They didn’t have money for food, and food prices, things like wheat, went up 100 percent in the last two years. The average basket of goods that a Syrian eats went up by about 30 percent over the last year. People didn’t have money to pay for this stuff. This was the failure that was eating away at the regime.
When I talk to Syrians, … they don’t talk about the economy; they talk about the repression. Talk to me about that and this security apparatus and why it was necessary.
Syria is this concatenation of different villages, cities, sectarian groups, religious groups, tribes that have been very fragmented. Every Middle Eastern state has suffered from this question of legitimacy and authority, and they’ve set up authoritarian regimes. Syria’s regime was particularly strict and oppressive, built on the security apparatus Mukhabarat.
Now, it wasn’t as bad as Iraq, but it was worse than Egypt and many other countries, partly because it has these sectarian divisions that countries like Egypt do not have. So there was very little freedom of assembly, freedom of communication, freedom of thought, and that made life very tough for Syrians.
Under Hafez al-Assad, with Hama sitting in the background, people were very frightened. They toed the line, and parents told their children: “Don’t meddle in politics. It will only hurt you. You can’t change anything.” And people gave up.
Now, under Bashar, he changed the paradigm, because he said: “We can open up. We don’t have to be so strict. We’re going to have some private newspapers, private press, Internet.” He believed that he could win the hearts and minds of the people through modernization and let a lot more light in.
Perhaps that was a mistake for him. I don’t think he could have avoided it, and people were so hungry for a little more freedom. But once they got more freedom, of course things began to change, and they began to question the regime. …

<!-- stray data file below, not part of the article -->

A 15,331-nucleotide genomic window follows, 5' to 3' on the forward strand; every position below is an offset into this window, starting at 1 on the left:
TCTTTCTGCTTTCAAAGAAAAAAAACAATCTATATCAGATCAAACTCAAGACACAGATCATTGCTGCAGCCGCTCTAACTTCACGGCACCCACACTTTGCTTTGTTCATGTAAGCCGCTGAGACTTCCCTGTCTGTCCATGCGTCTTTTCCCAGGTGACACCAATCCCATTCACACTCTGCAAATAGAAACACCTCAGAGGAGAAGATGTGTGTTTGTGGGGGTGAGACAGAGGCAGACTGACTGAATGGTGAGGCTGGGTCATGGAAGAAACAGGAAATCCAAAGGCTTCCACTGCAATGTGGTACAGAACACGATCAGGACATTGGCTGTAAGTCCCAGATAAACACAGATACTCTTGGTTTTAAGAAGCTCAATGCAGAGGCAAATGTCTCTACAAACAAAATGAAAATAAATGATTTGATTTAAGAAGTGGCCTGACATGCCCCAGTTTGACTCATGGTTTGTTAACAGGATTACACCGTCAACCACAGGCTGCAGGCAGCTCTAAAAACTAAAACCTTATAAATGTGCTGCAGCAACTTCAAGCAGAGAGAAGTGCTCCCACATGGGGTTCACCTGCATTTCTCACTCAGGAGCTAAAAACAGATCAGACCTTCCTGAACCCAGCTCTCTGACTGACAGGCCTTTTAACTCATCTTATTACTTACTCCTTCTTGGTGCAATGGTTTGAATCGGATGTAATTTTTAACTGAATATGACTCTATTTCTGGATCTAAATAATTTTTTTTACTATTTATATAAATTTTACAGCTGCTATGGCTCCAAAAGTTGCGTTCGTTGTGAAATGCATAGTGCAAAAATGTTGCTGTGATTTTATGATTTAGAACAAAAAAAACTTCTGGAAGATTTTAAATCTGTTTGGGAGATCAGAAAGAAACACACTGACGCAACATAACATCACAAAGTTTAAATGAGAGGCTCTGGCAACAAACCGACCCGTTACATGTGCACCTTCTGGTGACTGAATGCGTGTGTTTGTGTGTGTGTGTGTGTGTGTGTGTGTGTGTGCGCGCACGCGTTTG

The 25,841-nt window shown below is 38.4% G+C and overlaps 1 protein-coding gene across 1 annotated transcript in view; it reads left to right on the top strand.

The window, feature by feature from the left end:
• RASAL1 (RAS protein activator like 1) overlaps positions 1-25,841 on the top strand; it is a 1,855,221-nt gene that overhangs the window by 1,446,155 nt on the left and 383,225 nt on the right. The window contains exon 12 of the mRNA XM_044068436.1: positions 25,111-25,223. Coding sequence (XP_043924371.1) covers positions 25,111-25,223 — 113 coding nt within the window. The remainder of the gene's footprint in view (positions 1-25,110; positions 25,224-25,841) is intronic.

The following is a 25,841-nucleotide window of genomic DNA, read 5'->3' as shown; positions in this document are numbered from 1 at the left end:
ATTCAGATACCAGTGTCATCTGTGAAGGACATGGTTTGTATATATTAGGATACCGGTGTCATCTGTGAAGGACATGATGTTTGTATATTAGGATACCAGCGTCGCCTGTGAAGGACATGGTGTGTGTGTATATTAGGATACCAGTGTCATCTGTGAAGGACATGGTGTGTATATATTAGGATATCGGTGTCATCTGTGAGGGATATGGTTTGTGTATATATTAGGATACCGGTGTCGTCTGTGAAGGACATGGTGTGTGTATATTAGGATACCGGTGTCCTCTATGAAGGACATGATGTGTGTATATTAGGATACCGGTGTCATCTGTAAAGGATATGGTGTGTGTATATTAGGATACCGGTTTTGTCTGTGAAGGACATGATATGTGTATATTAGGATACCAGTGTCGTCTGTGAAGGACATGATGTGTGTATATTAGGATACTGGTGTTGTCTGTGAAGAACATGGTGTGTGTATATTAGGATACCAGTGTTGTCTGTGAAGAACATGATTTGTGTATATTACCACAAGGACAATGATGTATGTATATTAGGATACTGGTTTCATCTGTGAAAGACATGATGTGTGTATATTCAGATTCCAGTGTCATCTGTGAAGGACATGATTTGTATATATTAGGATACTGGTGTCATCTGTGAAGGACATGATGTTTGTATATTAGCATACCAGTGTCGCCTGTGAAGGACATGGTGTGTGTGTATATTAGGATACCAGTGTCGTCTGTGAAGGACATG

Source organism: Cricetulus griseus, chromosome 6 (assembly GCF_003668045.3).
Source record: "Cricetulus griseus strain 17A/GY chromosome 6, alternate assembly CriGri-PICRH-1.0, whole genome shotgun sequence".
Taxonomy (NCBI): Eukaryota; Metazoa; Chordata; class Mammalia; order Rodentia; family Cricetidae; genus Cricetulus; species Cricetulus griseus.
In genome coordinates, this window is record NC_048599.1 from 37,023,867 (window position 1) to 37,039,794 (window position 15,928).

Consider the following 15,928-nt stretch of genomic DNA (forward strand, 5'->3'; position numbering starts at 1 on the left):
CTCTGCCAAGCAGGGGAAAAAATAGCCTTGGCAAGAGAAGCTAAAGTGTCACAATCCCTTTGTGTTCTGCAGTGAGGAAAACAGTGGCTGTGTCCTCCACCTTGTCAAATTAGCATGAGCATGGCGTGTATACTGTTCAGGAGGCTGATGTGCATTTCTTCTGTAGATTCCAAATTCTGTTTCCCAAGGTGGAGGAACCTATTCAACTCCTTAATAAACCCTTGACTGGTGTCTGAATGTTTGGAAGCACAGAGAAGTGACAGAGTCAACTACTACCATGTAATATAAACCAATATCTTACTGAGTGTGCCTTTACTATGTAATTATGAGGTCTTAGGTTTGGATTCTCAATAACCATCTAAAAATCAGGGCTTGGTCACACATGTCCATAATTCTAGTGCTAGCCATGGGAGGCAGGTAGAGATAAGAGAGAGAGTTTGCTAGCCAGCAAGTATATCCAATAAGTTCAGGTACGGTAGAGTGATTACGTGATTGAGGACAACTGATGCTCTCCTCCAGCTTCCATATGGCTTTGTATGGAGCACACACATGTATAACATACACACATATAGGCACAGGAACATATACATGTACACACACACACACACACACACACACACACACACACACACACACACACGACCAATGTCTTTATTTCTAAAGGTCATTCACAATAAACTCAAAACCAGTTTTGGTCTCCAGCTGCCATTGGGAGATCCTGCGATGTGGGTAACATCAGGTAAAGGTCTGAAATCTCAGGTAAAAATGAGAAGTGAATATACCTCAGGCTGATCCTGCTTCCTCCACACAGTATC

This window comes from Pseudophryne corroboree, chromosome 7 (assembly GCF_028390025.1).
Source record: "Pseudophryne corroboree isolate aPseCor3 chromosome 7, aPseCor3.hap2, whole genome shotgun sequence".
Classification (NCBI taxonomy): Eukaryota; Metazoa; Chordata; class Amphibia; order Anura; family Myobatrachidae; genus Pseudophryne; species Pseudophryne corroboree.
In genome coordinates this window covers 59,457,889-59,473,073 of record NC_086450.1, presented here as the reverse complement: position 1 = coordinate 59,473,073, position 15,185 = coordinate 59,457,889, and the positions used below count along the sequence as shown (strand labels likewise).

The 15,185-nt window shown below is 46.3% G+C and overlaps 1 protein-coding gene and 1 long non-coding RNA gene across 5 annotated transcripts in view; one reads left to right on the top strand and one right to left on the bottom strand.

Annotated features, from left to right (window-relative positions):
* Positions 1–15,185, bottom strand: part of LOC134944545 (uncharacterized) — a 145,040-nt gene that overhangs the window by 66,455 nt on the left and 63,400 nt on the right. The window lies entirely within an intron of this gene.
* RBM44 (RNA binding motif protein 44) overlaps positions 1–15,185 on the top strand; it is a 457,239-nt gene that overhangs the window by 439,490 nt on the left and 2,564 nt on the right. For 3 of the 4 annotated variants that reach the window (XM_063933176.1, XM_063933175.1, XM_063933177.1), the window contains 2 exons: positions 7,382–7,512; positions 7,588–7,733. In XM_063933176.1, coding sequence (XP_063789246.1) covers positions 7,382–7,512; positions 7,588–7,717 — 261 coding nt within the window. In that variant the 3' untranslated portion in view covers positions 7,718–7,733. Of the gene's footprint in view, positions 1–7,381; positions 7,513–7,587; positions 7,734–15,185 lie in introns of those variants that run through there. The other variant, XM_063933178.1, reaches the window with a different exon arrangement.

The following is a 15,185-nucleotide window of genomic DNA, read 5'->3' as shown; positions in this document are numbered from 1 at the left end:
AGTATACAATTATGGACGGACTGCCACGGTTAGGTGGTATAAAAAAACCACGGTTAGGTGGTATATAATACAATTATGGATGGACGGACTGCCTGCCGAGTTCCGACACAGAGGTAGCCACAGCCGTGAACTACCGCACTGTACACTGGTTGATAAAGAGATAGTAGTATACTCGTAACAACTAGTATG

If they were journalists, they were communicating with the West; they talked about ideas. Their calls would be monitored, they would say something wrong, they’d be reminded: “Who are you loyal to? Why are you talking to this person?,” so forth. They were constantly being scared.
And if you were jailed, you didn’t know what was going to happen to you. There’s no due process. You could be beaten up; you could be tortured; you could be scared. So you always lived with that shadow over your shoulder, that anxiety.
Westerners [like me,] I would waltz in there and take people out to dinner and try to talk to them, but you could just see the anxiety once you began to get into sensitive parts of conversation. People learned “Don’t mess,” until this moment broke.
Then when the regime showed its teeth and began to shoot people and try to repress the demonstrations, I think a lot of people — especially the young who didn’t realize how much repression underlined this order and stability — they saw it all of a sudden. Bashar, who had killed very few people and never really had to use force, had to save his regime. …
That changed the whole dynamic, because a lot of young people who were quite enamored of Bashar and thought he was leading a reform and modernizing — and he was to a certain extent — but they didn’t understand what their parents had gone through in the ’80s, now, of course, they do.
So the greater use of force by the state has brought more and more people out onto the streets. Now the regime is gambling that as they up the ante and use more force that people will go back to their homes as they did in the 1980s, that they will return to that state of fear and won’t be able to organize themselves and carry out what will have to be a very major revolution, and probably a military operation, in order to overturn the state. …
Why is the army still sticking with its leader? To go out and shoot your own citizens is I’m sure hard for any soldier.
That’s the big difference [in] Syria from Tunisia and Egypt. [In] both those countries, the people could be disorganized and not really have a leadership because it was the military that turned against the president. Here the military has turned against the people, and the opposition is going to have to get extremely well organized if they’re going to take apart this military.